Streams

Books are Basic - Mr. Blakely

Monday, October 13, 1952

This episode is from the WNYC archives. It may contain language which is no longer politically or socially appropriate.

Part of a series of speeches for the annual American Library Association conference. The theme of these speeches was "Books are Basic."

Mr. Blakely speech is about "threats to books." He asks the question, "What is a good book?" He states that "probably no good book has not been thought of as pernicious."

He speaks of three kinds of enemies of free communication:

The intellectual zealot: these enemies must have "the" answer. They may move between black and white, but there is no room for gray. They also have a necessity to feel superior. These are people who feel they must protect lesser men from themselves.

The anti-intellectual: Two types: the non-intellectual anti-intellectual: He ignores argument based on logic or fact and focuses on argument based on emotion. He build opinions of others based on fragments of fact. He is intolerant of mistakes. The only safe policy is blind opposition. The second type is the intellectual non-intellectual. He helps discredit morality and rationality.

Ends abruptly.


Audio courtesy of the NYC Municipal Archives WNYC Collection


WNYC archives id: 69897
Municipal archives id: LT835

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About Miscellaneous

Programs ranging from the 1930s to the 1970s covering a variety of cultural and political topics.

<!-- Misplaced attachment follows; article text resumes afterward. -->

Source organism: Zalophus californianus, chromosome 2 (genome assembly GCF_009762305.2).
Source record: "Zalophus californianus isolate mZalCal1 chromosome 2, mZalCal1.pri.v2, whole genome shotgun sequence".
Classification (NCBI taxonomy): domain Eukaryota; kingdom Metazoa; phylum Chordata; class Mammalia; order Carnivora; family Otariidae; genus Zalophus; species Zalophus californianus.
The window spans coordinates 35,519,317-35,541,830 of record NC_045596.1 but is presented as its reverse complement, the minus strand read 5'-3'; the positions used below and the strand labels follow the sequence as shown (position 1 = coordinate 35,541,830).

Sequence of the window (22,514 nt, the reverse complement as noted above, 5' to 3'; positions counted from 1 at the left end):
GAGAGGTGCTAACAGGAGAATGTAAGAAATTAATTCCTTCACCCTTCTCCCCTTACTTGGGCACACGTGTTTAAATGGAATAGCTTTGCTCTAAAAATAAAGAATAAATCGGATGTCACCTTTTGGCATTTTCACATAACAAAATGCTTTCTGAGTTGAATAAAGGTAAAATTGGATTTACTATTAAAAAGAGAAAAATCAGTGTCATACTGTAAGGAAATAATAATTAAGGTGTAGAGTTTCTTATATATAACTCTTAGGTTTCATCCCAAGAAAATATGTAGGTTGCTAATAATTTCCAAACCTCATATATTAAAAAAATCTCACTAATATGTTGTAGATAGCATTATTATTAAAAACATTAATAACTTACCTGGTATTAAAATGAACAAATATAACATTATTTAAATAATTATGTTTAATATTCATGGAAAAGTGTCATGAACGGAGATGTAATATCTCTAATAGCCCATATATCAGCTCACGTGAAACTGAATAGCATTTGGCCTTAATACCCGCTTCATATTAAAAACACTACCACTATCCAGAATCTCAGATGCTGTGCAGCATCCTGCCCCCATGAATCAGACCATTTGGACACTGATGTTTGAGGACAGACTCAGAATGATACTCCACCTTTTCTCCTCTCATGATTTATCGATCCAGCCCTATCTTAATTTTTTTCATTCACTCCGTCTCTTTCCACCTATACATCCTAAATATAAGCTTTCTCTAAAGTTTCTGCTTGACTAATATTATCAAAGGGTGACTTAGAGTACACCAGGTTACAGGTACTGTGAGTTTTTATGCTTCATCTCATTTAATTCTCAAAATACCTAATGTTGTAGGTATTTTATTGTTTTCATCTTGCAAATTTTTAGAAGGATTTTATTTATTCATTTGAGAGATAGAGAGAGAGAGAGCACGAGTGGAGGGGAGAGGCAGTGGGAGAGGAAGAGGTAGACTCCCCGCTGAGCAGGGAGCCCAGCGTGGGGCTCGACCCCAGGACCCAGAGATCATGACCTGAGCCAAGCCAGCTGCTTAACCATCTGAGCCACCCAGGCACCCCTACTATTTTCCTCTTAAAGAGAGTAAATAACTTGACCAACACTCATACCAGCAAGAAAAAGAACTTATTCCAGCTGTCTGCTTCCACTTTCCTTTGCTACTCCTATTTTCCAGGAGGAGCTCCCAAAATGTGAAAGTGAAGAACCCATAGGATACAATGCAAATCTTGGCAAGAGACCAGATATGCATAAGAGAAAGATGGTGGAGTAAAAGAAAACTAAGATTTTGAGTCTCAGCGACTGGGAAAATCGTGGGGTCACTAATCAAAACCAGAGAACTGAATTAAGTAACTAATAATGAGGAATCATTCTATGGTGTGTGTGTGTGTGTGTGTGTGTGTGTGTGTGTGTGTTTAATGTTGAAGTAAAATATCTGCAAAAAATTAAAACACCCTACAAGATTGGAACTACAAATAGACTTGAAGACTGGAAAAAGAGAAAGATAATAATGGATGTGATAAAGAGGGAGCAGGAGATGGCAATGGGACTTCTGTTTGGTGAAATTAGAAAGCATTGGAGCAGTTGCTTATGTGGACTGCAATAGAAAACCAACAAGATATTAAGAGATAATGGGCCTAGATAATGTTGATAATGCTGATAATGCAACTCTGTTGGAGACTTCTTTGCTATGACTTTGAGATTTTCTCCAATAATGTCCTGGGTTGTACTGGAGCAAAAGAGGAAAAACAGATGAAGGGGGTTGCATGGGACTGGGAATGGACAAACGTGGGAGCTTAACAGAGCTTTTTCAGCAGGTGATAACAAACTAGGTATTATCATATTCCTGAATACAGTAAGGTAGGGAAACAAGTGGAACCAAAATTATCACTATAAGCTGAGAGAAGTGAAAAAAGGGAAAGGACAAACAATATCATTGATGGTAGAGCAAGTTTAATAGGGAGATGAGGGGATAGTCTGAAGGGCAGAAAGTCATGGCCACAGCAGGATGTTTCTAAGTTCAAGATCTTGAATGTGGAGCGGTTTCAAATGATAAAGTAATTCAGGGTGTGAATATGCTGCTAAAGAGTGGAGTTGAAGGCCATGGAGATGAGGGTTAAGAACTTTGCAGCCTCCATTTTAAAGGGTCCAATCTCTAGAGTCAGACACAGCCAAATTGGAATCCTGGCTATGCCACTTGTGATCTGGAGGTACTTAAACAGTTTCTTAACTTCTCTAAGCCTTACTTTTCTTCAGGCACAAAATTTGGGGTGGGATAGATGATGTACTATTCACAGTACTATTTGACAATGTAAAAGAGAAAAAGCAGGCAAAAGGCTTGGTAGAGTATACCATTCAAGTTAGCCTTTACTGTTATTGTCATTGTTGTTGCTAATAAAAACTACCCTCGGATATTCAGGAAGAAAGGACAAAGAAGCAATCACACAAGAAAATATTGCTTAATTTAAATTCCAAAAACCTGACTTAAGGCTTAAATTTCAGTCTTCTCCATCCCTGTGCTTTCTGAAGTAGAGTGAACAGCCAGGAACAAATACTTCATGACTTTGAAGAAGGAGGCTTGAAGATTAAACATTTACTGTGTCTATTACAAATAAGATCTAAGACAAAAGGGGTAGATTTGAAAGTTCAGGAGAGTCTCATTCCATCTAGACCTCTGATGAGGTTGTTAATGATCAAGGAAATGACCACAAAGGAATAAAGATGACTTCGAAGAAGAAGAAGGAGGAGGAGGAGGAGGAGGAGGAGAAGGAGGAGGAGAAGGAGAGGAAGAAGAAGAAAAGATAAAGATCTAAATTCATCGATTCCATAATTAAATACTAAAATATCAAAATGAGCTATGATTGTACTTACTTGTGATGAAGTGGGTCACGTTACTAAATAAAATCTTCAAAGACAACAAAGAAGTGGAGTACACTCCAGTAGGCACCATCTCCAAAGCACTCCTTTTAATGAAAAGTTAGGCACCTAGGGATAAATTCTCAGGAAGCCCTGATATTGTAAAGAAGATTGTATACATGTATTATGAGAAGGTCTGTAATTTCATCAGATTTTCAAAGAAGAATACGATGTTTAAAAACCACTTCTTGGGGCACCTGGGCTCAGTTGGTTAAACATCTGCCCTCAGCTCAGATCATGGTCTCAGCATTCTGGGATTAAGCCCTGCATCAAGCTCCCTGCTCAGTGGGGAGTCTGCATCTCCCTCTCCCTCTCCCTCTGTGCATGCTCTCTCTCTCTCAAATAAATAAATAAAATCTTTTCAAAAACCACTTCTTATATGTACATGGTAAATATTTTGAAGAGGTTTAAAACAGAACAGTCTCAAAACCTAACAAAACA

From archival broadcasts of sewer plant openings to single surviving episodes of long-defunct series, "Miscellaneous" is a catch-all for the odds and ends transferred as part of the New York Public Radio Archives Department's massive NEH-funded digitization project, launched in 2010.

Buried in this show you will find all sorts of treasures, from the 1937 dedication of the WNYC Greenpoint transmitter to the 1939 lighting of the City Hall Christmas tree and the 1964 reception for Nobel Prize recipient Dr. Martin Luther King Jr

This collection includes some unique “slice-of-life” productions that provide a telling portrait of America from the 1940s through the 1950s, such as public service announcements regarding everything from water conservation to traffic safety and juvenile delinquency and radio dramas such as "The Trouble Makers" and "Hate, Incorporated."

 

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